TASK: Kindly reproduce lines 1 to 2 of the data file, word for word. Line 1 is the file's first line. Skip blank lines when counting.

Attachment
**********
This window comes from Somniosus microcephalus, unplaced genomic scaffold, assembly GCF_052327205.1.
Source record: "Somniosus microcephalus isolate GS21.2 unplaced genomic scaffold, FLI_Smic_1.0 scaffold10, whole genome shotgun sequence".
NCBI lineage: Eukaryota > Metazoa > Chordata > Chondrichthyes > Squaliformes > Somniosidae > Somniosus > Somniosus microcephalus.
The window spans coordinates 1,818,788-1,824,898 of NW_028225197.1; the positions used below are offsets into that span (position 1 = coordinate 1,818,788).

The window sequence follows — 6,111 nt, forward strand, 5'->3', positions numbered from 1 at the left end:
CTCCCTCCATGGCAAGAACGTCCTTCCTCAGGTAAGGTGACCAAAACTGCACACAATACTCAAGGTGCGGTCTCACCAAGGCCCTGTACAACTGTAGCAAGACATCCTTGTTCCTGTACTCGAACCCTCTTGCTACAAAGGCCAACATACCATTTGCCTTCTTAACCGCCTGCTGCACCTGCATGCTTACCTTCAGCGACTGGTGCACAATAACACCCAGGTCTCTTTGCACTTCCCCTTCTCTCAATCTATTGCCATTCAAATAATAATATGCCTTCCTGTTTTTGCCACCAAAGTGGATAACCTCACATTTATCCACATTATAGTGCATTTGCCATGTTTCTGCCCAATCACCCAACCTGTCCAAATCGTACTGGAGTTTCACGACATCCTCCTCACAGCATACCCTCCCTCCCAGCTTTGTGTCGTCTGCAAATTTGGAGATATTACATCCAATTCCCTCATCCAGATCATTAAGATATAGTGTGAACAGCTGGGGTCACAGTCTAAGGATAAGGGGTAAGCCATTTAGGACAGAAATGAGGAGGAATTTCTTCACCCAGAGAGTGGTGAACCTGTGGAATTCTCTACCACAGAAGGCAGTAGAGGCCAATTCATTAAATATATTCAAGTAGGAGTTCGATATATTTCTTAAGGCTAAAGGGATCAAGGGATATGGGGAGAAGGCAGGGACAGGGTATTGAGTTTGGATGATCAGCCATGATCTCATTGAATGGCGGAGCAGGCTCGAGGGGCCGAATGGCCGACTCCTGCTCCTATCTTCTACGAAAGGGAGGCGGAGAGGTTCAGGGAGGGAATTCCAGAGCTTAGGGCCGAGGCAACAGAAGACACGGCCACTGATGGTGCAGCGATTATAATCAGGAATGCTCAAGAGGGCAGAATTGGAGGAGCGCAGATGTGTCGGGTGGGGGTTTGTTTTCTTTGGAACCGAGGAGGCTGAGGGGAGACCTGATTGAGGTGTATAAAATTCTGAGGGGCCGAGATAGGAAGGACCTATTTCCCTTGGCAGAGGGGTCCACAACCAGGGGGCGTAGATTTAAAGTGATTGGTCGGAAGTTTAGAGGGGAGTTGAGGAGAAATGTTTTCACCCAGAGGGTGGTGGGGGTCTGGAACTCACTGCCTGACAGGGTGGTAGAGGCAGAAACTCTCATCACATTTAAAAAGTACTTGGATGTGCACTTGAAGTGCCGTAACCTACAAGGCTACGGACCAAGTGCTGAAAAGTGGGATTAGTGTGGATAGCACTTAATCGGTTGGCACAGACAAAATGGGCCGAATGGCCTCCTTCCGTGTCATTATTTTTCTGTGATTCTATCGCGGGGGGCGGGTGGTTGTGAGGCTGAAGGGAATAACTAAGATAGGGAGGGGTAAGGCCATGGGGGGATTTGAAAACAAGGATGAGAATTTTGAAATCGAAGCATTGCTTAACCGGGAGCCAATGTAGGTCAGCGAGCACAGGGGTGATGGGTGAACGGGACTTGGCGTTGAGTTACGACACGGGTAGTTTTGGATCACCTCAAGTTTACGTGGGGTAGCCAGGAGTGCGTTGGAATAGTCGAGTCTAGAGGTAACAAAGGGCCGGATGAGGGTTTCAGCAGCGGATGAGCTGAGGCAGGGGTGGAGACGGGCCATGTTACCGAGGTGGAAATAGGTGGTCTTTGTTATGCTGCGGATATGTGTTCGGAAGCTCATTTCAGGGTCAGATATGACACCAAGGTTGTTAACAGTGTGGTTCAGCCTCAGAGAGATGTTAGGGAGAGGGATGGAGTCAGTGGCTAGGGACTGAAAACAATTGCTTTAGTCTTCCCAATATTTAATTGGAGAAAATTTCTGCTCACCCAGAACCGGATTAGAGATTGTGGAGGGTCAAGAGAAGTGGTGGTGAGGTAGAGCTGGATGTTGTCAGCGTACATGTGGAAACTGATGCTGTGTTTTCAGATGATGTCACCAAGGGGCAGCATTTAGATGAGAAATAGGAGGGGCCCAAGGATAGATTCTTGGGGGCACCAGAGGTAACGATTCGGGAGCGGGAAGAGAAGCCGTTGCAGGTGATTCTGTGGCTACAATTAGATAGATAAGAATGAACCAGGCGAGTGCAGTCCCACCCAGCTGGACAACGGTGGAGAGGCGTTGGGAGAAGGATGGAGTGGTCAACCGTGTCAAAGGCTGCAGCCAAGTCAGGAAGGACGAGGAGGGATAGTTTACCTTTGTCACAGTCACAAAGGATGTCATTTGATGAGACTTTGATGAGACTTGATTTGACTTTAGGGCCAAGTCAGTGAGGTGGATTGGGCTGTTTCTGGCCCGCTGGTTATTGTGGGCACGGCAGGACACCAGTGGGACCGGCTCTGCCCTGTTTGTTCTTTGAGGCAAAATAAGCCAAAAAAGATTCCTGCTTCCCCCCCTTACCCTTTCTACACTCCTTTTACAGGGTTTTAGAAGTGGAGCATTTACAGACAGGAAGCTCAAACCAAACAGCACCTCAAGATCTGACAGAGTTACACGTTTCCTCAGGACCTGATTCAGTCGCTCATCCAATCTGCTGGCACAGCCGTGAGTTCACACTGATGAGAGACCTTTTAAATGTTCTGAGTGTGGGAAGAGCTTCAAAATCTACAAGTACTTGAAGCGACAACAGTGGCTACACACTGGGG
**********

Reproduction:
This window comes from Somniosus microcephalus, unplaced genomic scaffold, assembly GCF_052327205.1.
Source record: "Somniosus microcephalus isolate GS21.2 unplaced genomic scaffold, FLI_Smic_1.0 scaffold10, whole genome shotgun sequence".